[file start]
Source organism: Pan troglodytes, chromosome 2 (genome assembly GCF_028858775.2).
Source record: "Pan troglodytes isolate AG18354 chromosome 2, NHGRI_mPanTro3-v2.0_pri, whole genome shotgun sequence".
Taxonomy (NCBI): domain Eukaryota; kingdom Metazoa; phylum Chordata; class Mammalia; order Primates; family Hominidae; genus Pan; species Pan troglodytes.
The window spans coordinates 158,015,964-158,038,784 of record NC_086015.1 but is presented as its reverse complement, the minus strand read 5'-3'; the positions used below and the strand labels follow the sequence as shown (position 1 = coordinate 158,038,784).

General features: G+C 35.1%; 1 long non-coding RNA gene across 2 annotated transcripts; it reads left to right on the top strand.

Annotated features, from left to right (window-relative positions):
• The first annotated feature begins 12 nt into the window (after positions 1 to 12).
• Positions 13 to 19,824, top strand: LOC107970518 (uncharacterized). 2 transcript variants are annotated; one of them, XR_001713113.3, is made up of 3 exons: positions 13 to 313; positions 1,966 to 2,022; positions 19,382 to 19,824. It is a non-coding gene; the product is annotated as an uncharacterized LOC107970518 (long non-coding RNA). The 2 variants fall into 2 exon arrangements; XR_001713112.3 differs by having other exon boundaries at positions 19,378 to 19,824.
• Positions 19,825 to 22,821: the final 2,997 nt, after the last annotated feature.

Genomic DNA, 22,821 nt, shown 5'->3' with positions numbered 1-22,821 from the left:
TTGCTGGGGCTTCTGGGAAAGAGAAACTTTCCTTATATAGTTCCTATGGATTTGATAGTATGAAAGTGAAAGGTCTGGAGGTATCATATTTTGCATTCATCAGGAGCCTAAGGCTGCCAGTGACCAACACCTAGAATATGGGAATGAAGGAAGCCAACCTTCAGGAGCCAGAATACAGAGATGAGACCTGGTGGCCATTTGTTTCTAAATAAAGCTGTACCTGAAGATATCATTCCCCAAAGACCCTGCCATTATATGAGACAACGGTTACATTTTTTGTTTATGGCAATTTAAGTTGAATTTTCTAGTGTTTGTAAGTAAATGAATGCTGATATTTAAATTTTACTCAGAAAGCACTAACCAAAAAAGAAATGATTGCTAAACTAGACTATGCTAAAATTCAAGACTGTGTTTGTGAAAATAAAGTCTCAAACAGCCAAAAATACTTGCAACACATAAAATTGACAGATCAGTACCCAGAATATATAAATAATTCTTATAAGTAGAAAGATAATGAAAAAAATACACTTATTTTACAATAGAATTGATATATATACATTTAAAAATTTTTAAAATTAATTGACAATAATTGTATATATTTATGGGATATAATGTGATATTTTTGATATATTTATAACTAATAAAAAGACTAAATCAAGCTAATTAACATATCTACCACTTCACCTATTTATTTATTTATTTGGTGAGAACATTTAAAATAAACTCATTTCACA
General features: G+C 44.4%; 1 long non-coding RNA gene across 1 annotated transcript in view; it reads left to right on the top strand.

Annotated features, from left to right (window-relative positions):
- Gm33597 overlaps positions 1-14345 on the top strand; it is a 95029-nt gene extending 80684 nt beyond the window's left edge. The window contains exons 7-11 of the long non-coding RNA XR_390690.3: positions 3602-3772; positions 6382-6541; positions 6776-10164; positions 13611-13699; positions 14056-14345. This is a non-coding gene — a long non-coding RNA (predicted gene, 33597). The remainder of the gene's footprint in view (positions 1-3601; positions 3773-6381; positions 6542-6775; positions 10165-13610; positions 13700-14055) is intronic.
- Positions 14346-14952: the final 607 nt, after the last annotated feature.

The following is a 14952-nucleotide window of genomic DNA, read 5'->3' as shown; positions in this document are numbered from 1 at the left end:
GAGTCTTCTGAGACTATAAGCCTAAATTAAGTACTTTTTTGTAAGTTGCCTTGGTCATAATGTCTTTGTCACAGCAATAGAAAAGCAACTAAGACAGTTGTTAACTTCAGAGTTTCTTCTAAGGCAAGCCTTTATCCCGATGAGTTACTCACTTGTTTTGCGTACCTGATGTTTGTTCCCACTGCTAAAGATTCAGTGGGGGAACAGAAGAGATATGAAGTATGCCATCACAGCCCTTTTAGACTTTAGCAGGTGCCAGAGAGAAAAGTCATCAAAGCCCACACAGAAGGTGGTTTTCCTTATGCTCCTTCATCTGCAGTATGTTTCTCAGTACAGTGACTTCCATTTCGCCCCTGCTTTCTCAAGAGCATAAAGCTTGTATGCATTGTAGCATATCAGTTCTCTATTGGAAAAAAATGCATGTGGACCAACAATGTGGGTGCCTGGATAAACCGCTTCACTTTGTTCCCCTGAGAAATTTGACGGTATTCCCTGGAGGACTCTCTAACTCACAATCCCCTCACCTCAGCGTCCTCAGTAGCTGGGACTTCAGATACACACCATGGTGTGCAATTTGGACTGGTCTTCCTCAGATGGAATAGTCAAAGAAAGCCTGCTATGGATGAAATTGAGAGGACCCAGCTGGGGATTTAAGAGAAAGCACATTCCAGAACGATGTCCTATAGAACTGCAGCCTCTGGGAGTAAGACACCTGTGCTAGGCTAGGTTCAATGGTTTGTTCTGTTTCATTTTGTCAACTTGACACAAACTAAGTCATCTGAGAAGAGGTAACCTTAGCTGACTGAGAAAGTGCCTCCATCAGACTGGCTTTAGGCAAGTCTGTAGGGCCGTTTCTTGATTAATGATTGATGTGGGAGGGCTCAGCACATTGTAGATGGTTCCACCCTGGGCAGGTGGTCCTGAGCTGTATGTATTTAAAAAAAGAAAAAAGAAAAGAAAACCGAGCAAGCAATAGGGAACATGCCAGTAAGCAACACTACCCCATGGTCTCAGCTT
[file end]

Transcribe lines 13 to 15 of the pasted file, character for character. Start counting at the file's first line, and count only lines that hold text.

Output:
Annotated features, from left to right (window-relative positions):
- Gm33597 overlaps positions 1-14345 on the top strand; it is a 95029-nt gene extending 80684 nt beyond the window's left edge. The window contains exons 7-11 of the long non-coding RNA XR_390690.3: positions 3602-3772; positions 6382-6541; positions 6776-10164; positions 13611-13699; positions 14056-14345. This is a non-coding gene — a long non-coding RNA (predicted gene, 33597). The remainder of the gene's footprint in view (positions 1-3601; positions 3773-6381; positions 6542-6775; positions 10165-13610; positions 13700-14055) is intronic.
- Positions 14346-14952: the final 607 nt, after the last annotated feature.